Ariana Grande’s Positions Is Lockdown Pop -

Ariana Grande’s Positions Is Lockdown Pop

 Ariana Grande’s Positions Is Lockdown Pop

The arc of Ariana Grande’s career is generally understood in two halves: B.S. (Before Sweetener) and A.S. (After Sweetener). B.S. consists of, allegedly, unremarkable teeny bopper-oriented radio fodder, while A.S. is the edgier, more grown-up era.

Even starting with her 2013 debut Yours Truly, though, there has been an aesthetic throughline to Grande’s work — one that suggests a degree of both creative gumption and consistent vision not found in many of her pop peers. The prototype is probably that album’s opener, the over-the-top, nearly six-minute ballad “Honeymoon Avenue,” which includes barbershop quartet-styled scatting, lush orchestration and a trap-lite beat. Even with all that competition, Grande’s full vocal range is front and center for the entirety of the Babyface-penned epic; the result is a little absurd and utterly fantastic.

Truly’s Broadway theatrics and sugary sweetness plus old-school hip-hop samples with the verve and spontaneity sanded away wasn’t exactly a fool-proof formula, but it did demarcate the contours of the Ariana Grande project. When she wanted to establish herself as a pop force to be reckoned with, Grande made the obvious call to Max Martin for her second album, My Everything; that worked, and now she can debut singles atop the charts with next to no effort.

Simultaneously, she’s continued to toy with the tension between the Great White Way musical hyperbole she grew up in and her clear affection for sultry R&B (see Dangerous Woman’s “I Don’t Care” and Macy Gray collaboration “Leave Me Lonely”). On Positions, those forces are no longer at odds but rather chicly, subtly married; the resulting album — warm, intimate and bright all the way through — may be Grande’s most coherent to date.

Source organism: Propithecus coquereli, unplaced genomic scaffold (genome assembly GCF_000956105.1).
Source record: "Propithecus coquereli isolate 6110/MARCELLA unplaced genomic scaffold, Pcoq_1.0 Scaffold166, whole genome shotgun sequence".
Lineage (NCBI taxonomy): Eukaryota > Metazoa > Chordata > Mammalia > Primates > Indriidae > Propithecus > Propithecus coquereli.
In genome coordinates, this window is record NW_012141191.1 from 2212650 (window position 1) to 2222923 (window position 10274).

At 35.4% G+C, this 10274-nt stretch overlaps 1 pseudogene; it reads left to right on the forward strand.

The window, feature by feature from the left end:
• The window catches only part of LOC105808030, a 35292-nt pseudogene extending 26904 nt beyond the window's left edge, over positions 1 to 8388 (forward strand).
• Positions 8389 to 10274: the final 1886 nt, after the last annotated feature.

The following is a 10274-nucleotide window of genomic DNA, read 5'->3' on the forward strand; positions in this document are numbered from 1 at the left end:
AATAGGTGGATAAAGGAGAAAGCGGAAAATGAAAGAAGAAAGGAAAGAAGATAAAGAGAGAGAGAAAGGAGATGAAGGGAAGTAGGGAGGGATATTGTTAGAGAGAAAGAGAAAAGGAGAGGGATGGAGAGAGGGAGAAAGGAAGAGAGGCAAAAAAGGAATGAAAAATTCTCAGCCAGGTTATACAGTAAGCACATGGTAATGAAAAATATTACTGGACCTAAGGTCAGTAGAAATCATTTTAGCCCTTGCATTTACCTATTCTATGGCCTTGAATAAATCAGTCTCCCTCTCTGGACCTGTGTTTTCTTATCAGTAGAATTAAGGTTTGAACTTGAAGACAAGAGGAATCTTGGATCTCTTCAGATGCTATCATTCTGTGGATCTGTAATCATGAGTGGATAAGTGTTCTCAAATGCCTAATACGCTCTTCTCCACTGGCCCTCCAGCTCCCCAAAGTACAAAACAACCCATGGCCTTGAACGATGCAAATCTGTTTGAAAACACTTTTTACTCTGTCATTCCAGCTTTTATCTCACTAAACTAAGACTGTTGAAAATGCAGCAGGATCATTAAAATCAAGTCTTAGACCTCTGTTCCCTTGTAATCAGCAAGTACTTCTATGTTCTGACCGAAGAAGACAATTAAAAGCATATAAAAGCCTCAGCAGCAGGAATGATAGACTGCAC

The intro “shut up” offers new aesthetic and lyrical ideas: Ariana’s no stranger to string orchestras, but the airiness of this one is new—it creates depth while leaving plenty of space for Ari times a million (there are no background singers credited on the album), while the singer rejects the explicit tabloid fodder that fueled so much of the conversation around Sweetener and Thank U, Next. There are some Easter eggs throughout to reward her devotees and their assiduous online documentation of her personal life, but for the most part names and specific details are left unsaid — Positions suggests that Ariana and her new BF might be having a lot of good sex in quarantine, but we still don’t know the size of his dick.

The album’s opener also threads the needle that Grande has been working towards for a few years now: conversational, sometimes provocative lyrics that read like text messages, sung dramatically in the hardest-to-reach corners of the singer’s wide range. On “34+35” (“Means I wanna 69 with you,” she clarifies, in case anyone missed that), she coos “Can you stay up all night/fuck me ‘til the daylight?” in a higher range than anyone would dare attempt at karaoke. The prim plucked strings and Grande’s sweet serenade form the musical equivalent of the painted-on freckles and blushes with which E-Girls so often temper their abundant cleavage.

The album as a whole is more playful than truly seductive, which also helps balance its gloss — where on Truly the production sometimes felt stiff and gaudy, a mechanical recreation of what an ex-Disney star is supposed to sound like, Positions is understated and organic. They share a theatrical flair, but Positions has exponentially more breathing room; some of the instrumentals, like “pov”, even seem to inhale and exhale.

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